The Ocean County Prosecutor's Office says they continue to receive calls from residents who have received unsolicited calls from people posing to be from with the IRS demanding money. The prosecutor's office has put together a list of things to look out for so you don't fall victim to these scams.

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The IRS will send something in the mail to your home alerting you of anything they are looking for and not call your home at random, say Prosecutors officials.

If you receive a call from someone claiming to be with the IRS and they start yelling and screaming in an angry tone demanding money, this should raise the red flag of a scam because the IRS doesn't do those things, officials add.

Here is the list from the Ocean County Prosecutors Office of things characterized in these phone scams:

  • Scammers use fake names and IRS badge numbers. They generally use common names and surnames to identify themselves.
  • Scammers may be able to recite the last four digits of a victim's Social Security number.
  • Scammers spoof the IRS toll-free number on caller ID to make it appear that it's the IRS calling.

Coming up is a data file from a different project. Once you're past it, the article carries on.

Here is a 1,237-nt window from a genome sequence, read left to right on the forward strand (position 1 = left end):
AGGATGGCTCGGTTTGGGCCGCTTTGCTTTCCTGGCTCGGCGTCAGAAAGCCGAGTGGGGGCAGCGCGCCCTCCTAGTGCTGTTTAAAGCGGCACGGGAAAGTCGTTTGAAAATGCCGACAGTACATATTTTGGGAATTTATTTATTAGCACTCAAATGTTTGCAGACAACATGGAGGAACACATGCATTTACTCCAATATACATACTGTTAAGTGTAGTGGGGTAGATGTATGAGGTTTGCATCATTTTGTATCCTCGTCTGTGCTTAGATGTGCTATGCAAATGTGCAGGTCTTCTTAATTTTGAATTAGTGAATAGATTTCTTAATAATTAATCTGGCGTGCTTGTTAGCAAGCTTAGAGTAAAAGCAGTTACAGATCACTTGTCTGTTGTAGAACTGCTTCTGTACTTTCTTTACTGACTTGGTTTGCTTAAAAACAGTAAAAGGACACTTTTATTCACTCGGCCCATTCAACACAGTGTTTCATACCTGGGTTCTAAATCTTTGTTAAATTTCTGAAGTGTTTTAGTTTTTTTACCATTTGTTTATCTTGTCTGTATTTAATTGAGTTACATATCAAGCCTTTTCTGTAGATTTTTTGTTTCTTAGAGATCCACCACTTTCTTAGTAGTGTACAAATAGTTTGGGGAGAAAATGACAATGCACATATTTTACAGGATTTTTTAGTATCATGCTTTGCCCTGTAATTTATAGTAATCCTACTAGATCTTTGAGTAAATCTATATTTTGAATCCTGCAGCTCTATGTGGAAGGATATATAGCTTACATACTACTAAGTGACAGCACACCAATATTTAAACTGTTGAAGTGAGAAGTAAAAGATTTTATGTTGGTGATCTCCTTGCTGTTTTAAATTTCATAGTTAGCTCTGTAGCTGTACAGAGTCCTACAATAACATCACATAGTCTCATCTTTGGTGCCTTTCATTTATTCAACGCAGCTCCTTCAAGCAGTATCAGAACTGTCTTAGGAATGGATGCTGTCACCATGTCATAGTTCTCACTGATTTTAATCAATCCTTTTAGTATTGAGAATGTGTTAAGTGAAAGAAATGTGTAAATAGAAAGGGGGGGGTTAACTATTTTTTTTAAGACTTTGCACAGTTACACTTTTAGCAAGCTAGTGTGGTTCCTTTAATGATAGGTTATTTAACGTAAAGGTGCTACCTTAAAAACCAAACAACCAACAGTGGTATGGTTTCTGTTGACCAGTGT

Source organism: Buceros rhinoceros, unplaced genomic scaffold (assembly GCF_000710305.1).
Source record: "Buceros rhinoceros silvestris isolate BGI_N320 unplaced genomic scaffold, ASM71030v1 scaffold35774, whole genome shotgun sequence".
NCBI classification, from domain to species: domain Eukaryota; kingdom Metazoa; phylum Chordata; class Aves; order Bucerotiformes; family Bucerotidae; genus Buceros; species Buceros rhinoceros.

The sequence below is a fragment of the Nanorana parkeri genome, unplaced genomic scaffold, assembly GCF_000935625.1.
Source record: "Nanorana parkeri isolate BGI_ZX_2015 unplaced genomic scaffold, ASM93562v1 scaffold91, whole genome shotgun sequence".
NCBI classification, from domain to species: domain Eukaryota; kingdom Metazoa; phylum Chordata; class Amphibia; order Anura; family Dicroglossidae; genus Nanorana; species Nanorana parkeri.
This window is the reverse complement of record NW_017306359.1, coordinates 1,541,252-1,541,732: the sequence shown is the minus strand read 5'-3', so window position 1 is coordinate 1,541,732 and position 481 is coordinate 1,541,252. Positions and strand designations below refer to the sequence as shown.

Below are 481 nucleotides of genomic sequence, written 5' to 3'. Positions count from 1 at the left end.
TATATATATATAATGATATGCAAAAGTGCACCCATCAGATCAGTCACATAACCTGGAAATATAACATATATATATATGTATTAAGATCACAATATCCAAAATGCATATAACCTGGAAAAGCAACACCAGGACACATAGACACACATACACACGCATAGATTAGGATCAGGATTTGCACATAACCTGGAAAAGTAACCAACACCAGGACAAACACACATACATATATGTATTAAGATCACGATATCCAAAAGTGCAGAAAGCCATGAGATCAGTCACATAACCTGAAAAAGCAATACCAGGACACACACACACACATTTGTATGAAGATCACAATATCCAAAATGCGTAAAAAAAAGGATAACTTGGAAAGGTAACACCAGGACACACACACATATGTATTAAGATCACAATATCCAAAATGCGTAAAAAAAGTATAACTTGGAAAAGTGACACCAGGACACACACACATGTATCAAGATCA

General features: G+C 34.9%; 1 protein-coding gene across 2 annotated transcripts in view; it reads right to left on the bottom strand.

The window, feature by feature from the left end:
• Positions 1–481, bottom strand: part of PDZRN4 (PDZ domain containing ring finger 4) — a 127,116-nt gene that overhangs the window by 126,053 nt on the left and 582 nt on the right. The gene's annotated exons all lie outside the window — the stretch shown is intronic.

• Scammers sometimes send bogus IRS emails to some victims to support their bogus calls.
  • Victims hear background noise of other calls being conducted to mimic a call site.
  • After threatening victims with jail time or driver's license revocation, scammers hang up and others soon call back pretending to be from the local police or DMV, and the caller ID supports their claim.

Furthermore, Prosecutor officials say if any of these things listed above are coming from the other end of your phone call this is what you need to do:

  • If you know you owe taxes or you think you might owe taxes, call the IRS at 1.800.829.1040. The IRS employees at that line can help you with a payment issue, if there really is such an issue.
  • If you know you don't owe taxes or have no reason to think that you owe any taxes (for example, you've never received a bill or the caller made some bogus threats as described above), then call and report the incident to TIGTA at 1.800.366.4484.
  • Recipients should not open any attachments or click on any links contained in the (email) message. Instead, forward the email to phishing@irs.gov.

Lastly here is a list of what the IRS does NOT do:

  • Never asks for credit card, debit card or prepaid card information over the telephone.
  • Never insists that taxpayers use a specific payment method to pay tax obligations
  • Never requests immediate payment over the telephone and will not take enforcement action immediately following a phone conversation. Taxpayers usually receive prior notification of IRS enforcement action involving IRS tax liens or levies.
  • Potential phone scam victims may be told that they owe money that must be paid immediately to the IRS or they are entitled to big refunds. When unsuccessful the first time, sometimes phone scammers call back trying a new strategy.

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